Mrs. Reeves appealed to the Court of Appeal [1999] Q.B. 169. By a majority, the appeal was allowed. Lord Bingham of Cornhill, C.J. and Buxton L.J. said that, as the police did not deny that they owed Mr. Lynch a duty to take reasonable care to prevent him from committing suicide or that their breach of duty had enabled him to commit suicide, they could not say that their breach of duty was not a cause of his death. "So to hold," said the Lord Chief Justice, at p. 196 "would be to deprive the duty of meaningful content." Morritt L.J. dissented, saying that a deliberate act of suicide by a person of sound mind must negative the causal connection between acts which merely created the opportunity and the subsequent death.

6

On contributory negligence, there was no clear majority view. Buxton L.J., for reasons to which I shall return, thought that the concept really had no application. The Lord Chief Justice said it did, and would have held the Commissioner and Mr. Lynch responsible in equal shares. Morritt L.J. agreed in principle that contributory negligence could apply but said that the judge was right to assess Mr. Lynch's responsibility at 100 per cent. In order to have some majority judgment on the point, the Lord Chief Justice, while adhering to the view that Mr. Lynch's fault contributed to his death, agreed to assess his share of responsibility at 0 per cent. So the plaintiff recovered the damages in the full amount of £8,690 assessed by the judge.

7

The Commissioner appeals to your Lordships' House. Mr. Pannick argued two points on his behalf. The first was the question of causation: was the breach of duty by the police a cause of Mr. Lynch's death? The way he put the answer was to say that the deliberate act of suicide, while of sound mind, was a novus actus interveniens which negatived the causal connection between the breach of duty and the death. He said at first that he was going to argue the application of the maxim volenti non fit injuria as a separate point. But when it came down to it, he accepted that if the breach of duty was a cause of the death, he could not succeed on volenti non fit injuria. I think that is right. In the present case, volenti non fit injuria can only mean that Mr. Lynch voluntarily caused his own death to the exclusion of any causal effect on the part of what was done by the police. So I think it all comes to the same thing: was the breach of duty by the police a cause of the death?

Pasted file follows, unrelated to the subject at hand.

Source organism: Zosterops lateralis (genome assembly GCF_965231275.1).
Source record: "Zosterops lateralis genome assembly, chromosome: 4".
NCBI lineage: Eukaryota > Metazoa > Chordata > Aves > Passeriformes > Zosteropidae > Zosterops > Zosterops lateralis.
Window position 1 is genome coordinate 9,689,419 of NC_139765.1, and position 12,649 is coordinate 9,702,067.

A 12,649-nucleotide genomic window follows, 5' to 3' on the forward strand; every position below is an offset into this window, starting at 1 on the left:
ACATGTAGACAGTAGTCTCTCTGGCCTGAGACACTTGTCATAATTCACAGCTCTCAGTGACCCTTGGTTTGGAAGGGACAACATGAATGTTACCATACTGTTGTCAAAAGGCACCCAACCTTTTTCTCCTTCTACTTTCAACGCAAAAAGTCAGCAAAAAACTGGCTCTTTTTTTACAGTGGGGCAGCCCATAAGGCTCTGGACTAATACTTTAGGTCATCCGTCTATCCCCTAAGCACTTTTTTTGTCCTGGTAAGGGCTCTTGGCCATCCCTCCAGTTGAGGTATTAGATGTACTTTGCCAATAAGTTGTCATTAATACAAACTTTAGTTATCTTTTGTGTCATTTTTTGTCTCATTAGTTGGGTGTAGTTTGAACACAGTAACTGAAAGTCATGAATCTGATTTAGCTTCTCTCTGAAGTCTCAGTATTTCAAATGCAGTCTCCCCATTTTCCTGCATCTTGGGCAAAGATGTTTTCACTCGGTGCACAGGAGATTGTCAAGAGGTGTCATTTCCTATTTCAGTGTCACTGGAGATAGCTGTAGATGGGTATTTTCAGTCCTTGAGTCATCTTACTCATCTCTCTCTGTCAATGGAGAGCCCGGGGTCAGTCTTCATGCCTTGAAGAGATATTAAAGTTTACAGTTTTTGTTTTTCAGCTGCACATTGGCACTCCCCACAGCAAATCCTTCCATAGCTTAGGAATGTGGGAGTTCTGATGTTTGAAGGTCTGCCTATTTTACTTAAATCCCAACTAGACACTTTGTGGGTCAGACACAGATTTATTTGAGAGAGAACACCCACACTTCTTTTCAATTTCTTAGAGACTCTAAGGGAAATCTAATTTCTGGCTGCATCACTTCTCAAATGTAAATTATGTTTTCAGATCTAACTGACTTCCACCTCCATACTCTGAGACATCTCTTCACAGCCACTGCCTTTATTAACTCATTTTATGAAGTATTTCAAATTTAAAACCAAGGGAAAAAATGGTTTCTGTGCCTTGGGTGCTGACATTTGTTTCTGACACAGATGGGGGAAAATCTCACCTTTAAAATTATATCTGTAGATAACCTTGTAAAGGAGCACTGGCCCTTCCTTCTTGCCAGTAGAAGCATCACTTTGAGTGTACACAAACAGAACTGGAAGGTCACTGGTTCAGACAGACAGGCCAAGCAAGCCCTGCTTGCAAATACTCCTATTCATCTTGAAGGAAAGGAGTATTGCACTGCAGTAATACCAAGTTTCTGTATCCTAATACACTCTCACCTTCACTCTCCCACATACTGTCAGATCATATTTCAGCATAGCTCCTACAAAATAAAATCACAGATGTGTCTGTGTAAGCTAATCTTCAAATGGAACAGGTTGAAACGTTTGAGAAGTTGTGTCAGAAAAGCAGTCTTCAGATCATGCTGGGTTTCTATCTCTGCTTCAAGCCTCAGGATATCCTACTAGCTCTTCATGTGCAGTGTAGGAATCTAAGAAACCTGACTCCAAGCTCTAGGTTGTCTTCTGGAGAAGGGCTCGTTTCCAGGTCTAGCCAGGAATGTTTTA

8

The other point argued by Mr. Pannick was contributory negligence. The question of public policy or ex turpi causa non oritur actio, which had not found favour with any member of the Court of Appeal, was not pursued.

9

On the first question, Mr. Pannick relied upon the general principle stated in Hart and Honoré, Causation in the Law 2nd ed. (1985), at p. 136:

"the free, deliberate and informed act or omission of a human being, intended to exploit the situation created by a defendant, negatives causal connection."

10

However, as Hart and Honoré also point out, (at pp. 194-204) there is an exception to this undoubted rule in the case in which the law imposes a duty to guard against loss caused by the free, deliberate and informed act of a human being. It would make nonsense of the existence of such a duty if the law were to hold that the occurrence of the very act which ought to have been prevented negatived causal connection between the breach of duty and the loss. This principle has been recently considered by your Lordships' House in Environment Agency (formerly National Rivers Authority) v. Empress Car Co. (Abertillery) Ltd. [1998] 2 W.L.R. 350. In that case, examples are given of cases in which liability has been imposed for causing events which were the immediate consequence of the deliberate acts of third parties but which the defendant had a duty to prevent or take reasonable care to prevent.

11

Mr. Pannick accepted this principle when the deliberate act was that of a third party. But he said that it was different when it was the act of the plaintiff himself. Deliberately inflicting damage on oneself had to be an act which negatived causal connection with anything which had gone before.

12

This argument is based upon the sound intuition that there is a difference between protecting people against harm caused to them by third parties and protecting them against harm which they inflict upon themselves. It reflects the individualist philosophy of the common law. People of full age and sound understanding must look after themselves and take responsibility for their actions. This philosophy expresses itself in the fact that duties to safeguard from harm deliberately caused by others are unusual and a duty to protect a person of full understanding from causing harm to himself is very rare indeed. But, once it is admitted that this is the rare case in which such a duty is owed, it seems to me self-contradictory to say that the breach could not have been a cause of the harm because the victim caused it to himself.

13

Morritt L.J. drew a distinction between a prisoner who...